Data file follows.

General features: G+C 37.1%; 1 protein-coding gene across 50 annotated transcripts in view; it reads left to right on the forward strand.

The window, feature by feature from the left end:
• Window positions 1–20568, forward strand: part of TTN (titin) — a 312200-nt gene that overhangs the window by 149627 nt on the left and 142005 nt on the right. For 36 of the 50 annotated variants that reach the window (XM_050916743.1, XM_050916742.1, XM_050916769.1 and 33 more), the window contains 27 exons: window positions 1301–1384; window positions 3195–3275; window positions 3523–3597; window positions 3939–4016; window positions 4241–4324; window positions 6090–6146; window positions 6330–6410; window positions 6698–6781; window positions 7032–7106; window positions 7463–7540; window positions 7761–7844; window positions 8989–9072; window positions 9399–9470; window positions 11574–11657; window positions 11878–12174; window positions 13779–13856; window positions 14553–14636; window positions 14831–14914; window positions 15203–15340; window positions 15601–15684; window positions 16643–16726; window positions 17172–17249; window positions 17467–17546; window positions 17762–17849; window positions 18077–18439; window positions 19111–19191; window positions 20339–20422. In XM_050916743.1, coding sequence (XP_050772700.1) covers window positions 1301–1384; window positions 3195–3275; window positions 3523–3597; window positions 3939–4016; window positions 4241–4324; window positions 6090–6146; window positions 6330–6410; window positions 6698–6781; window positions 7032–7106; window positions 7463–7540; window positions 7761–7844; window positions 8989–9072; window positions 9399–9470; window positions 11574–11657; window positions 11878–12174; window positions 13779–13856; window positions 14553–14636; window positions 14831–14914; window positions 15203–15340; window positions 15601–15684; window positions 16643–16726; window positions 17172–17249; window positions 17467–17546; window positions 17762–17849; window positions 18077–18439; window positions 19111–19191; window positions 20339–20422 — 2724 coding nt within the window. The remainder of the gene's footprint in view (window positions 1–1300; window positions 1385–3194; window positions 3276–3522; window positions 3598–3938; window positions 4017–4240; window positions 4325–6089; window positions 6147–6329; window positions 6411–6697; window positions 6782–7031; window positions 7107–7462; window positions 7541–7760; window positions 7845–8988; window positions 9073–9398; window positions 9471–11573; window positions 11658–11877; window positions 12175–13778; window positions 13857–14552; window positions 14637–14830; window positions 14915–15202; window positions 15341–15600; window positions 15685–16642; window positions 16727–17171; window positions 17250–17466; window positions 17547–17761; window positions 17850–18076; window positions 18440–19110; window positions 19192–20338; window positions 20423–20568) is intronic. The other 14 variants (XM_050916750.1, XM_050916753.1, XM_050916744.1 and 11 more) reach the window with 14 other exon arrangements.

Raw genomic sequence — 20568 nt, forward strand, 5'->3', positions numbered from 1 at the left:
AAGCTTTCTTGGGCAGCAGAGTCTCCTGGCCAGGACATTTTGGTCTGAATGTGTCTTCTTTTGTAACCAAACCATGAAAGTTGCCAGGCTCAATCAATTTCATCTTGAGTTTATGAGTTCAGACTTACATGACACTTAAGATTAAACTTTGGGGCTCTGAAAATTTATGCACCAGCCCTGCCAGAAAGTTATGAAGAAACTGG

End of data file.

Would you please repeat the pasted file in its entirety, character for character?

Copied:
General features: G+C 37.1%; 1 protein-coding gene across 50 annotated transcripts in view; it reads left to right on the forward strand.

The window, feature by feature from the left end:
• Window positions 1–20568, forward strand: part of TTN (titin) — a 312200-nt gene that overhangs the window by 149627 nt on the left and 142005 nt on the right. For 36 of the 50 annotated variants that reach the window (XM_050916743.1, XM_050916742.1, XM_050916769.1 and 33 more), the window contains 27 exons: window positions 1301–1384; window positions 3195–3275; window positions 3523–3597; window positions 3939–4016; window positions 4241–4324; window positions 6090–6146; window positions 6330–6410; window positions 6698–6781; window positions 7032–7106; window positions 7463–7540; window positions 7761–7844; window positions 8989–9072; window positions 9399–9470; window positions 11574–11657; window positions 11878–12174; window positions 13779–13856; window positions 14553–14636; window positions 14831–14914; window positions 15203–15340; window positions 15601–15684; window positions 16643–16726; window positions 17172–17249; window positions 17467–17546; window positions 17762–17849; window positions 18077–18439; window positions 19111–19191; window positions 20339–20422. In XM_050916743.1, coding sequence (XP_050772700.1) covers window positions 1301–1384; window positions 3195–3275; window positions 3523–3597; window positions 3939–4016; window positions 4241–4324; window positions 6090–6146; window positions 6330–6410; window positions 6698–6781; window positions 7032–7106; window positions 7463–7540; window positions 7761–7844; window positions 8989–9072; window positions 9399–9470; window positions 11574–11657; window positions 11878–12174; window positions 13779–13856; window positions 14553–14636; window positions 14831–14914; window positions 15203–15340; window positions 15601–15684; window positions 16643–16726; window positions 17172–17249; window positions 17467–17546; window positions 17762–17849; window positions 18077–18439; window positions 19111–19191; window positions 20339–20422 — 2724 coding nt within the window. The remainder of the gene's footprint in view (window positions 1–1300; window positions 1385–3194; window positions 3276–3522; window positions 3598–3938; window positions 4017–4240; window positions 4325–6089; window positions 6147–6329; window positions 6411–6697; window positions 6782–7031; window positions 7107–7462; window positions 7541–7760; window positions 7845–8988; window positions 9073–9398; window positions 9471–11573; window positions 11658–11877; window positions 12175–13778; window positions 13857–14552; window positions 14637–14830; window positions 14915–15202; window positions 15341–15600; window positions 15685–16642; window positions 16727–17171; window positions 17250–17466; window positions 17547–17761; window positions 17850–18076; window positions 18440–19110; window positions 19192–20338; window positions 20423–20568) is intronic. The other 14 variants (XM_050916750.1, XM_050916753.1, XM_050916744.1 and 11 more) reach the window with 14 other exon arrangements.

Raw genomic sequence — 20568 nt, forward strand, 5'->3', positions numbered from 1 at the left:
AAGCTTTCTTGGGCAGCAGAGTCTCCTGGCCAGGACATTTTGGTCTGAATGTGTCTTCTTTTGTAACCAAACCATGAAAGTTGCCAGGCTCAATCAATTTCATCTTGAGTTTATGAGTTCAGACTTACATGACACTTAAGATTAAACTTTGGGGCTCTGAAAATTTATGCACCAGCCCTGCCAGAAAGTTATGAAGAAACTGG